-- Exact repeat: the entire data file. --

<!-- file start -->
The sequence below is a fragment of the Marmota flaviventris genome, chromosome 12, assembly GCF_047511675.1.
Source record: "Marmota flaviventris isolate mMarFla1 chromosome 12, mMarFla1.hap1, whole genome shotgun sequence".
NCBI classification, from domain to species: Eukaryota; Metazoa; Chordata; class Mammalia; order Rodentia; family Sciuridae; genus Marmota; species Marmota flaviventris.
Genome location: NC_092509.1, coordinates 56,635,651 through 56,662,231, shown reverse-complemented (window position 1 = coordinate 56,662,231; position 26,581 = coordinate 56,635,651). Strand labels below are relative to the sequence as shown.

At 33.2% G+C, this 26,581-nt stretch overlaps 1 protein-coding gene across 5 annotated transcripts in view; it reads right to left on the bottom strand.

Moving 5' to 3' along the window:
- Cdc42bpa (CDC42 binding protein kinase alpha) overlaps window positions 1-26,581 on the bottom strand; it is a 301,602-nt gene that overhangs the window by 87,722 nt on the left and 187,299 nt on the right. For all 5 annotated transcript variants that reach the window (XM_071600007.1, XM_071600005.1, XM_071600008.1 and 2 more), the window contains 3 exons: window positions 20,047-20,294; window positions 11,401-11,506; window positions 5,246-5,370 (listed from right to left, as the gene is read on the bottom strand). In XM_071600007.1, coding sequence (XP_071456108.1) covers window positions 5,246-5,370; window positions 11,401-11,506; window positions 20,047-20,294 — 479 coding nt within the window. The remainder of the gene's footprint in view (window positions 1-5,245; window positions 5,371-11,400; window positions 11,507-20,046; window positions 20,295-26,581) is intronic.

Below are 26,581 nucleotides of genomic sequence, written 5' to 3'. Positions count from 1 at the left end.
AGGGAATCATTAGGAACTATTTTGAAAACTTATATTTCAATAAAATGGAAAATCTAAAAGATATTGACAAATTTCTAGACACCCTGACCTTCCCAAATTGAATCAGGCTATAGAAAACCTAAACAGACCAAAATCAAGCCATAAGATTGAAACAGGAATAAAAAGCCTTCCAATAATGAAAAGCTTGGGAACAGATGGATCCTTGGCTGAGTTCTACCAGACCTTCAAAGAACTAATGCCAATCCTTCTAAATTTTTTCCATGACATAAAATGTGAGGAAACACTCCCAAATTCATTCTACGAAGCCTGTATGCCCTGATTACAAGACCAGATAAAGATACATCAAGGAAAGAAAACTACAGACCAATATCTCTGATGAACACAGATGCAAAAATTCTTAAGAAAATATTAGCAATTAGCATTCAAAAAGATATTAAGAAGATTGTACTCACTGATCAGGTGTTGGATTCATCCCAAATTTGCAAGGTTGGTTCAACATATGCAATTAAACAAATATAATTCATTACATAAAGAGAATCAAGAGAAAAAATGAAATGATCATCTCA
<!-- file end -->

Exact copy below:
The sequence below is a fragment of the Marmota flaviventris genome, chromosome 12, assembly GCF_047511675.1.
Source record: "Marmota flaviventris isolate mMarFla1 chromosome 12, mMarFla1.hap1, whole genome shotgun sequence".
NCBI classification, from domain to species: Eukaryota; Metazoa; Chordata; class Mammalia; order Rodentia; family Sciuridae; genus Marmota; species Marmota flaviventris.
Genome location: NC_092509.1, coordinates 56,635,651 through 56,662,231, shown reverse-complemented (window position 1 = coordinate 56,662,231; position 26,581 = coordinate 56,635,651). Strand labels below are relative to the sequence as shown.

At 33.2% G+C, this 26,581-nt stretch overlaps 1 protein-coding gene across 5 annotated transcripts in view; it reads right to left on the bottom strand.

Moving 5' to 3' along the window:
- Cdc42bpa (CDC42 binding protein kinase alpha) overlaps window positions 1-26,581 on the bottom strand; it is a 301,602-nt gene that overhangs the window by 87,722 nt on the left and 187,299 nt on the right. For all 5 annotated transcript variants that reach the window (XM_071600007.1, XM_071600005.1, XM_071600008.1 and 2 more), the window contains 3 exons: window positions 20,047-20,294; window positions 11,401-11,506; window positions 5,246-5,370 (listed from right to left, as the gene is read on the bottom strand). In XM_071600007.1, coding sequence (XP_071456108.1) covers window positions 5,246-5,370; window positions 11,401-11,506; window positions 20,047-20,294 — 479 coding nt within the window. The remainder of the gene's footprint in view (window positions 1-5,245; window positions 5,371-11,400; window positions 11,507-20,046; window positions 20,295-26,581) is intronic.

Below are 26,581 nucleotides of genomic sequence, written 5' to 3'. Positions count from 1 at the left end.
AGGGAATCATTAGGAACTATTTTGAAAACTTATATTTCAATAAAATGGAAAATCTAAAAGATATTGACAAATTTCTAGACACCCTGACCTTCCCAAATTGAATCAGGCTATAGAAAACCTAAACAGACCAAAATCAAGCCATAAGATTGAAACAGGAATAAAAAGCCTTCCAATAATGAAAAGCTTGGGAACAGATGGATCCTTGGCTGAGTTCTACCAGACCTTCAAAGAACTAATGCCAATCCTTCTAAATTTTTTCCATGACATAAAATGTGAGGAAACACTCCCAAATTCATTCTACGAAGCCTGTATGCCCTGATTACAAGACCAGATAAAGATACATCAAGGAAAGAAAACTACAGACCAATATCTCTGATGAACACAGATGCAAAAATTCTTAAGAAAATATTAGCAATTAGCATTCAAAAAGATATTAAGAAGATTGTACTCACTGATCAGGTGTTGGATTCATCCCAAATTTGCAAGGTTGGTTCAACATATGCAATTAAACAAATATAATTCATTACATAAAGAGAATCAAGAGAAAAAATGAAATGATCATCTCA